Black Death and AIDS are global pandemics that have captured the popular imagination, both attracting extravagant hypotheses to account for their origins and geographical distributions. Medical scientists have recently attempted to connect these two great pandemics. Some argue that the Black Death of 1346–52 was responsible for a genetic shift that conferred a degree of resistance to HIV 1 infection, that this shift was almost unique to European descendents, and that it mirrors the intensity of Black Death mortality within Europe. Such a hypothesis is not supported by the historical evidence: the Black Death did not strike Europe alone but spread from the east, devastating regions such as China, North Africa, and the Middle East as much or even more than Europe. Further, in Europe its levels of mortality do not correspond with the geographic distribution of the proportion of descendents with this CCR5 gene. If anything, the gradient of Black Death mortality sloped in the opposite direction from that of present-day genotypes: the heaviest casualties were in the Mediterranean, the very regions whose descendents account for the lowest incidences of the HIV-1 resistant allele. We argue that closer collaboration between historians and scientists is needed to understand the selective pressures on genetic mutation, and the possible triggers for changes in genetic spatial frequencies over the past millennia. This requires care and respect for each other's methods of evaluating data.
In the mid-1990s, it was discovered that possession of the CCR5-Δ32 allele leads ‘to nearly complete resistance to HIV-1 infection’ and AIDS.1 This genetic mutation shows strong geographical traits: while supposedly absent among Africans, Amerindians and East Asians, it is found in up to 14%, in certain northern populations of Eurasia, and more recently this figure has been estimated to be as high as 18%.2 Moreover, within Eurasia the frequency of this gene shows a north-to-south cline, with its highest rates in north-eastern Europe.1–5 Subsequent research has largely sustained these geographical patterns, although geneticists now find that the allele was not wholly absent from non-Eurasian populations, but is also detected in people of African descent.2,,4
In an attempt to explain these findings, it has been suggested that the Black Death may have caused the genetic mutation that conferred protection to Europeans against AIDS.1 In a survey of CCR5-Δ32 allele frequencies in 38 ethnic populations with 4166 subjects, the absence of the allele outside Eurasia, and a north-south gradient within Europe, were affirmed. Frequencies for Asia were very low (0% for Chinese descendents, 0% for Georgians and 3.4% for Uzbeks—the highest for any area of Asia, unless Russia is assumed to be Asian; no distinction was made between Asiatic and European, or north and south Russia). (A later study showed the same pattern from 71 locations, apparently with distinctions for eastern Europe and northern Asia, but did not tabulate gene frequencies.2) The earlier study by Stephens et al.1 speculated that this change did not result from genetic drift, but happened abruptly sometime between 275 and 1875 years ago, and that the mutation occurred only once and rapidly increased in population frequency through strong selective pressure: ‘possibly [it was] an ancient plague, the nature of which is currently undetermined’. Yet, despite the uncertainty of the specificity of this genetic mutation to Europe, the authors argued that the Black Death of 1348 was the ‘best’ candidate for the supposed epidemic that set in motion this ‘enormous selective mortality’.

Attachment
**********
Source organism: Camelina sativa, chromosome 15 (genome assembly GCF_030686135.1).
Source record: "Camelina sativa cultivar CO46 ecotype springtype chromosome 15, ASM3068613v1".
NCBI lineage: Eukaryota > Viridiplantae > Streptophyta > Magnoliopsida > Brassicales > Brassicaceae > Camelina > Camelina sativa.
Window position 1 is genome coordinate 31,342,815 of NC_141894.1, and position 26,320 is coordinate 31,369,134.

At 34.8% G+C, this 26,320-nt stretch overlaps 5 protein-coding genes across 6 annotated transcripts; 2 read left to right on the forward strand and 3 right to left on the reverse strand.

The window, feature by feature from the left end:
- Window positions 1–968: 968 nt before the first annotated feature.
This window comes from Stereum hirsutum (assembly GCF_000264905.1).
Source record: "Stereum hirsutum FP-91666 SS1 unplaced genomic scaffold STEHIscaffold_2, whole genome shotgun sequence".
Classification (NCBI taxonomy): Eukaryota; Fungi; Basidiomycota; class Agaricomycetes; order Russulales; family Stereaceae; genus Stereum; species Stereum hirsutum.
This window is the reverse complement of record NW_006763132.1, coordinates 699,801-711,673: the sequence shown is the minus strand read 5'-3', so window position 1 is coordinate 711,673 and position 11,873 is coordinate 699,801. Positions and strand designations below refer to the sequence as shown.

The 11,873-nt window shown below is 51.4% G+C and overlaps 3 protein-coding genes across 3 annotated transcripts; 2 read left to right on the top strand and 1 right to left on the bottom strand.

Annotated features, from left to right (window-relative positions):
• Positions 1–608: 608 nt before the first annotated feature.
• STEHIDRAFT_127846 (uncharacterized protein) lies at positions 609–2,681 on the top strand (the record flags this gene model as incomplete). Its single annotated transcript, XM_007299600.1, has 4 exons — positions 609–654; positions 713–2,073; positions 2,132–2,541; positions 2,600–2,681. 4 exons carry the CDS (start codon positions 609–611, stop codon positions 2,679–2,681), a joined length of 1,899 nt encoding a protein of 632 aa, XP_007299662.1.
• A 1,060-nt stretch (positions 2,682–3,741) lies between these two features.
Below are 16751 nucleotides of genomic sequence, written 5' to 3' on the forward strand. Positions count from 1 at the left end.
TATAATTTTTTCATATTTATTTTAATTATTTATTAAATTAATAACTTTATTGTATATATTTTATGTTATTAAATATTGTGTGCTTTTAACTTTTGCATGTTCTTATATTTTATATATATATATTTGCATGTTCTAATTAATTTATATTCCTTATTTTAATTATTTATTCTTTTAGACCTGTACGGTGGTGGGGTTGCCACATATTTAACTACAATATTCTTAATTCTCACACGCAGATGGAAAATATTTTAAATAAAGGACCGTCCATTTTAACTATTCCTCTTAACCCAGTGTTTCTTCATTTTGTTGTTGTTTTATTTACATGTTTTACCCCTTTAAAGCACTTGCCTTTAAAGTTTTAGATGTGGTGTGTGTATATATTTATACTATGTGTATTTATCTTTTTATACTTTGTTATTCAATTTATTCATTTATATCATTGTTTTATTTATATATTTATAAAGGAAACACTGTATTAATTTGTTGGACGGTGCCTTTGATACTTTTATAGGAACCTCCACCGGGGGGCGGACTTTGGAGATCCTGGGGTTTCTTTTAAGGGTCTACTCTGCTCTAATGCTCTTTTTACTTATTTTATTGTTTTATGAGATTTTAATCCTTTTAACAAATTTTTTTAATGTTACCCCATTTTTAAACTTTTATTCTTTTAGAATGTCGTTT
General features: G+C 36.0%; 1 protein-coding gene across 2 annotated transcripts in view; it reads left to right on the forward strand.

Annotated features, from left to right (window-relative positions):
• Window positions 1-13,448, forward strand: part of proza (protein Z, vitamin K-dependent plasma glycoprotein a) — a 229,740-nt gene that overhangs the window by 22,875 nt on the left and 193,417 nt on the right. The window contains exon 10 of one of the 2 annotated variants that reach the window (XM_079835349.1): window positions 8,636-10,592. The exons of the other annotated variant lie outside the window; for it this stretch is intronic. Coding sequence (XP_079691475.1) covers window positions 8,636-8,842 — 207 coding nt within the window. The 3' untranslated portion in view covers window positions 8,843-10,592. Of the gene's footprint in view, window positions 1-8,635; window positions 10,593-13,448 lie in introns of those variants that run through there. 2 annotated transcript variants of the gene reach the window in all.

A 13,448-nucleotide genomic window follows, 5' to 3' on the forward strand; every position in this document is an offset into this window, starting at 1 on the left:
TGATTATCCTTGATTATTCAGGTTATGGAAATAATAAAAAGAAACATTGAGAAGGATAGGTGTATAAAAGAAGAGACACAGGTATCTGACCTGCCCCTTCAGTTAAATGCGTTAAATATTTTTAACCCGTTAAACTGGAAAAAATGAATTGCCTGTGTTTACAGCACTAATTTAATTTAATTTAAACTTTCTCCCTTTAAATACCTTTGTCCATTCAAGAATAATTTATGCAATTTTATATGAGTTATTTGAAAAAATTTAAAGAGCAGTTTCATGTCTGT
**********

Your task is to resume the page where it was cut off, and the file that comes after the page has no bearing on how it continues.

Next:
More recently, the genetic mutation has been attributed to smallpox,2,,6 or to a haemorrhagic disease such as Ebola, with the suggestion that the mutation did not result from a single disease strike, but from recurrence over several centuries.6–10 These claims continue to be made,9,,10 even after new scientific evidence of the allele's more ancient origins and earlier rate of increase,2,4,,5 as well as conflicting historical facts (explored below). Making such connections between epidemics of the past and present, and in particular the Black Death's spread, its character, and its possible association with a specifically European genotype around the fourteenth century, demands careful scrutiny of the historical evidence.
In hypothesizing that the Black Death of 1348 was the crucial epidemic that caused the genetic shift, Stephens et al.1 assumed that the plague of 1348 was the same disease (Yersinia pestis) as described by Alexandre Yersin in Hong Kong in 1894, and that spread to India and many ports around the world in the late nineteenth and early twentieth centuries. But bubonic plague is not a temperate or European disease; rather it flourishes in the subtropics. As a number of historians and biologists now argue, the epidemiology of medieval and recent waves of plague had little in common. Their modes and rates of transmission, cycles of infection, seasonality, and relationship between host and pathogen were strikingly different.7,8,11–17